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Storming No Man’s Land

June 8, 2017

"I am thrilled my younger sister finally got to see a female-led superhero film, one starring the most iconic superheroine in all of comics. Wonder Woman succeeds brilliantly as a course-correction for DC’s cinematic universe, giving us a hopeful and heroic protagonist instead of the travesties of Batman and Superman previously seen on screen. Yet the movie gestures at something even better, hinting that its heroine has a spiritual vocation of peacemaking. Sadly, it ends with yet another CGI-heavy super-powered dustup. Oh for a Wonder Woman movie that foregrounded femininity enough to subvert the inevitable cage-match climax!

Why does the last half hour of the movie seem like a disappointing regression to the action-movie mean?

 

Because so much of what came before was fresh and exciting. Diana of Themiscyra, a.k.a. Wonder Woman, is an idealistic Amazonian princess played with clear delight by Gal Gadot. She grows up as the only child on an idyllic island of women warriors, and follows her destiny—and swashbuckling pilot Steve Trevor (played by a gung-ho Chris Pine)—into the War to End All Wars, with the villainous god Ares in her crosshairs. Director Patty Jenkins weaves together Greek myths, World War I, and superhero lore into a colorful tapestry. An instantly iconic scene has Diana stride resolutely through no man’s land, deflecting machine gun fire with every flick of her bulletproof bracelets.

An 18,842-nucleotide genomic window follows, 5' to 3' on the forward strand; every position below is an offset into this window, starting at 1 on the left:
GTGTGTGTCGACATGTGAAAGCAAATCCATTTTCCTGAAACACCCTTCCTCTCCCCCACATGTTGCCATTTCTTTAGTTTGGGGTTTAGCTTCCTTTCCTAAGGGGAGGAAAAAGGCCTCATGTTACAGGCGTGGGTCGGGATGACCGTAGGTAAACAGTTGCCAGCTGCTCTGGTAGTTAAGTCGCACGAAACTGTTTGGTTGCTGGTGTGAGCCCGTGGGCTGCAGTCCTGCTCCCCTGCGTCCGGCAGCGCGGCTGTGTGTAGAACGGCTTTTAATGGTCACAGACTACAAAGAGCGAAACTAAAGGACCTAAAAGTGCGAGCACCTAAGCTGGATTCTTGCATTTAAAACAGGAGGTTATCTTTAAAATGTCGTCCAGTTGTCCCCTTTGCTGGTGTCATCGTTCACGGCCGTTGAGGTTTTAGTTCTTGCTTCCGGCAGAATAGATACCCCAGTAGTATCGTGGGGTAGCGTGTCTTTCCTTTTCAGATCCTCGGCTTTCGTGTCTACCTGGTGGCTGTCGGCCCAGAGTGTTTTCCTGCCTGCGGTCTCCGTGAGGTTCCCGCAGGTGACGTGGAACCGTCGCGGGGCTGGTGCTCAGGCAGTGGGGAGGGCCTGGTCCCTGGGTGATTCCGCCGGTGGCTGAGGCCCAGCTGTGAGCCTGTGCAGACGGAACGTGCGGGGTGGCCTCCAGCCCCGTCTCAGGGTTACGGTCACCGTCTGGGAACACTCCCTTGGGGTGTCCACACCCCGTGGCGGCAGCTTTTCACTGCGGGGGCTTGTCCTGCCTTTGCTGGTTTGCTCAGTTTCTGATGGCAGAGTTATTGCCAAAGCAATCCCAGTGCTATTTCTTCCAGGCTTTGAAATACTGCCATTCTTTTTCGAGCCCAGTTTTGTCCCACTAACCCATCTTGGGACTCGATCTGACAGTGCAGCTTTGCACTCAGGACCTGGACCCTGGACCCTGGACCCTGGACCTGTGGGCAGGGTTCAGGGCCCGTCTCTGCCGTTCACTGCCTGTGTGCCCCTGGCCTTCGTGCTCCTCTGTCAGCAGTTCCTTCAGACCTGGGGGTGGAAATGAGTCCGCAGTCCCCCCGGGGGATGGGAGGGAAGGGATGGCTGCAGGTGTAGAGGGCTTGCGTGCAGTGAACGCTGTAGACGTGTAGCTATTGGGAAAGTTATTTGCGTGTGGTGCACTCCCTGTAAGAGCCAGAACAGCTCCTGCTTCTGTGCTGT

But the Amazons encapsulate the movie’s problem in miniature. Their primary pastimes include training for war and not telling Diana about her powers or destiny. It’s fun to watch them do battle with German soldiers who picked the wrong beach to storm. But it is notable we don’t see any nonviolent activities or artistic pursuits practiced among the Amazons. In DC comics, Wonder Woman has often been an emissary from Themiscyra, spreading their enlightened culture to the world. This goes all the way back to the Golden Age stories written by Wonder Woman’s creators, who conceived of the Amazons’ Paradise Island as a utopia of peace, love, and rehabilitative justice. It would be nice if, watching the film, my artistic, creative sister could see Wonder Woman’s people making art like she does—even if it were just a background detail. The fully-militarized Paradise Island tells a story of female excellence based on dominance and strength."

 

Read more at Acculturated

 

 

 

 

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